Savers Pay U.S. Banks to Keep Cash as Rates Dip, Fees MultiplySubmitted by bobbyw24 on Mon, 08/30/2010 - 07:54
It’s getting tougher for U.S. savers to find a bank where they won’t end up paying to keep their money safe.
The average interest paid on savings, checking, money-market and certificate of deposit accounts fell to 0.99 percent in July, the first dip below 1 percent in a decade, according to researcher Market Rates Insight. Banks also have been raising fees and adding new ones, most recently in response to the financial-services overhaul bill that became law July 21.
The result is that an increasing number of savers are seeing their deposit earnings eaten up by charges. That’s frustrating people like Ken Ward, who recently passed on a savings account with a 0.01 percent interest rate at the Chase bank branch near his home in Wantagh, New York.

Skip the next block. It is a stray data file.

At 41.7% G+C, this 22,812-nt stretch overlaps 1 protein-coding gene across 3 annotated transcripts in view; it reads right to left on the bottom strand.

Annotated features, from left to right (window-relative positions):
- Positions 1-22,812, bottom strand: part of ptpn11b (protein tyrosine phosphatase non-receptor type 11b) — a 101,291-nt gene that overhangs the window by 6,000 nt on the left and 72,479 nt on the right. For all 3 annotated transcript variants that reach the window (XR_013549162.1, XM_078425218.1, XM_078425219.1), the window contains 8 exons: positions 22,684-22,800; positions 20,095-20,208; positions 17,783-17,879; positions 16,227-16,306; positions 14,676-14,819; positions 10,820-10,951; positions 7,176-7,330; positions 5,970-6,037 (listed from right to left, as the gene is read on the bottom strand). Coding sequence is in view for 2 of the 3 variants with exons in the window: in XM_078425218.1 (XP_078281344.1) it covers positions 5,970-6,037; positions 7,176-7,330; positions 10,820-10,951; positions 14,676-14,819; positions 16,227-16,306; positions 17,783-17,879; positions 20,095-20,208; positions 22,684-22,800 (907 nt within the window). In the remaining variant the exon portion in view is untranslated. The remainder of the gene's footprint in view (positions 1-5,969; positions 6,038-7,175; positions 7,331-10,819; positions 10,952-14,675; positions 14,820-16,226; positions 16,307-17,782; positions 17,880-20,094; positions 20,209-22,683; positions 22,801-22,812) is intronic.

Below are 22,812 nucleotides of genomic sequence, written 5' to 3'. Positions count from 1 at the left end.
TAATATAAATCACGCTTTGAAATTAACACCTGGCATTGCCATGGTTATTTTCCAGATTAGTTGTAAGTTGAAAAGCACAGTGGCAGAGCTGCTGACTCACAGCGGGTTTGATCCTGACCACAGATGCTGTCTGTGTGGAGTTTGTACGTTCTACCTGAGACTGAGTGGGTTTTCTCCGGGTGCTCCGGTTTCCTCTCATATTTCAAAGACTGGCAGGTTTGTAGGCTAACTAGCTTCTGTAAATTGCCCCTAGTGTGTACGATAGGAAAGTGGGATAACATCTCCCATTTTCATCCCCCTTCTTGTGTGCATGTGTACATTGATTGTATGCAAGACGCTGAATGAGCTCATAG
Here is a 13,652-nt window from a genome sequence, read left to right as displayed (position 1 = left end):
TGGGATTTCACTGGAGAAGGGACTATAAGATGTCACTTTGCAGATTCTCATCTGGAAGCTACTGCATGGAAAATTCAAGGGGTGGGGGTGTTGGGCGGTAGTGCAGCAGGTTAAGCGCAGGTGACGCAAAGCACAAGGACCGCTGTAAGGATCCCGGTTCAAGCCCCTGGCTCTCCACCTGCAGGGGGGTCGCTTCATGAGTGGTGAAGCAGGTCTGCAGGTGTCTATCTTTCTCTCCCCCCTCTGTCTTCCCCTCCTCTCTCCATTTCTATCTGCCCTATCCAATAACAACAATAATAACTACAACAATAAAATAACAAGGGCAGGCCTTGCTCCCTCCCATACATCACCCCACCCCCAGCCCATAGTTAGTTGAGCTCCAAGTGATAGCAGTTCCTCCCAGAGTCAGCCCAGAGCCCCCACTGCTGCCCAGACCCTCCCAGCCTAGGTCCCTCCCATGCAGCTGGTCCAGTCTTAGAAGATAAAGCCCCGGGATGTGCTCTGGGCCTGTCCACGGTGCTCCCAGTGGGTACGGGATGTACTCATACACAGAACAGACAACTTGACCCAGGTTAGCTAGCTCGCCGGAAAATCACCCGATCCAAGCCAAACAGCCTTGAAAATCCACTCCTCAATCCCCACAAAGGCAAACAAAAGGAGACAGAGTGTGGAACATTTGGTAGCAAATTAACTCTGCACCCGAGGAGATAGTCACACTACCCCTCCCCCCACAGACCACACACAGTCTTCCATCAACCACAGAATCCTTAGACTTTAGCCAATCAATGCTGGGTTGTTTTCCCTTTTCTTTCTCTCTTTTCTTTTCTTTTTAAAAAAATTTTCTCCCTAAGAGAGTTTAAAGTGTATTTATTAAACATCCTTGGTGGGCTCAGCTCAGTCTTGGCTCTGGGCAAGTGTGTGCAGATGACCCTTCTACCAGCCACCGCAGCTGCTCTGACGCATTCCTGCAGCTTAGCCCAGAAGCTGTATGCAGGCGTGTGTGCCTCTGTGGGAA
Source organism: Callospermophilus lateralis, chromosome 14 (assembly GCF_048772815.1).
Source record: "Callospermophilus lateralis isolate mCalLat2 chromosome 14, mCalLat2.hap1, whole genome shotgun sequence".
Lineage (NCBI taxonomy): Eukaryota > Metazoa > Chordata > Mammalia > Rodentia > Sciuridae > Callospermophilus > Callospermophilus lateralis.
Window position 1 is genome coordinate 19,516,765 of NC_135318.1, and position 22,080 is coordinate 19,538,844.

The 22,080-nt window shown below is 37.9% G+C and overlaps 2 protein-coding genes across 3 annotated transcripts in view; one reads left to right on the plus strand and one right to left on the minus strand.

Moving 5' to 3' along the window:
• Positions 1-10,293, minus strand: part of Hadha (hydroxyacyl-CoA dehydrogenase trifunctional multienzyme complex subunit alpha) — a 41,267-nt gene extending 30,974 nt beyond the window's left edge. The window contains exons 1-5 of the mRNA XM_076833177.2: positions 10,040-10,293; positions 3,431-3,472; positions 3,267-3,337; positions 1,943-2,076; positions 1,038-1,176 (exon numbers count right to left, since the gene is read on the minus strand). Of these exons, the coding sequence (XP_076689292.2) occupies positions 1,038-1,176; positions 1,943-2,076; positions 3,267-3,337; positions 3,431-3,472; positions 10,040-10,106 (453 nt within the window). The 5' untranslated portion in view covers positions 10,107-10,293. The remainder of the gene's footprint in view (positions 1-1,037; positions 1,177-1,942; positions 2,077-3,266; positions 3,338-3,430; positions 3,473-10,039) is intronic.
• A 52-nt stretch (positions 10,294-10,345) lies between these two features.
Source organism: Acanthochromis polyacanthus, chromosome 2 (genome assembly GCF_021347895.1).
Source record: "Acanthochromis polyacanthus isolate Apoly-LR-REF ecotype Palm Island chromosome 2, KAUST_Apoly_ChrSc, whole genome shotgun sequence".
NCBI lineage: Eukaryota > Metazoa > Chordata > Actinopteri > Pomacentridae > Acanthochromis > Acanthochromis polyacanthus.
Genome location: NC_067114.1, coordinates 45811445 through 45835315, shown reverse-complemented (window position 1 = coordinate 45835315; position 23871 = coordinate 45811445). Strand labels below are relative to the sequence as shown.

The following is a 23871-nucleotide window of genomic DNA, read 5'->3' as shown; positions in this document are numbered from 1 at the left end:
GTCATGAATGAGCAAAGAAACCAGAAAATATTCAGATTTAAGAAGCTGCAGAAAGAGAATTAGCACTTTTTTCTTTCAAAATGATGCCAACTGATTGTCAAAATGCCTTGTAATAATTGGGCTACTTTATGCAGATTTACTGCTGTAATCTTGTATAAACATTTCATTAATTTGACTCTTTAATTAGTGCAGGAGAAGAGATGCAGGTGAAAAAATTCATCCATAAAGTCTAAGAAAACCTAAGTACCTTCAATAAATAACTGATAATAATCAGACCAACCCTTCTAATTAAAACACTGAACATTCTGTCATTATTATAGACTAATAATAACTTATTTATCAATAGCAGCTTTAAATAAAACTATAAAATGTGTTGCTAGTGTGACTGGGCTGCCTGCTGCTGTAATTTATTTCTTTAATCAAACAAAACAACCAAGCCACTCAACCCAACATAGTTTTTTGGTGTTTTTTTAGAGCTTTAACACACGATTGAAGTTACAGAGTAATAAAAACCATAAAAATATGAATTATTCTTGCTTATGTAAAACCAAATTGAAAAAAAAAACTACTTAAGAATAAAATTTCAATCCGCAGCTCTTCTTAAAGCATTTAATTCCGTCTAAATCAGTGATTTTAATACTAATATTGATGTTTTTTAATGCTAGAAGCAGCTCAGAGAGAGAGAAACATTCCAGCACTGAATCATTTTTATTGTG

“We went to Chase because of the convenience,” said Ward, 57, a stock-loan trader who was helping his daughter find a place to tuck away $10,000. “But with those rates, we might as well put it in the mattress and then at least we won’t be charged any fees.”
Had they gone with the Chase savings account, it would have paid about $1 in annual interest. Potential fees included $4 if the balance fell below $300, $2 for each non-Chase ATM withdrawal and $3 for each withdrawal after making more than four withdrawals in a monthly statement cycle.
Ward said he and his daughter settled on a 13-month Chase CD paying 0.75 percent, and will look for a better alternative when it matures.
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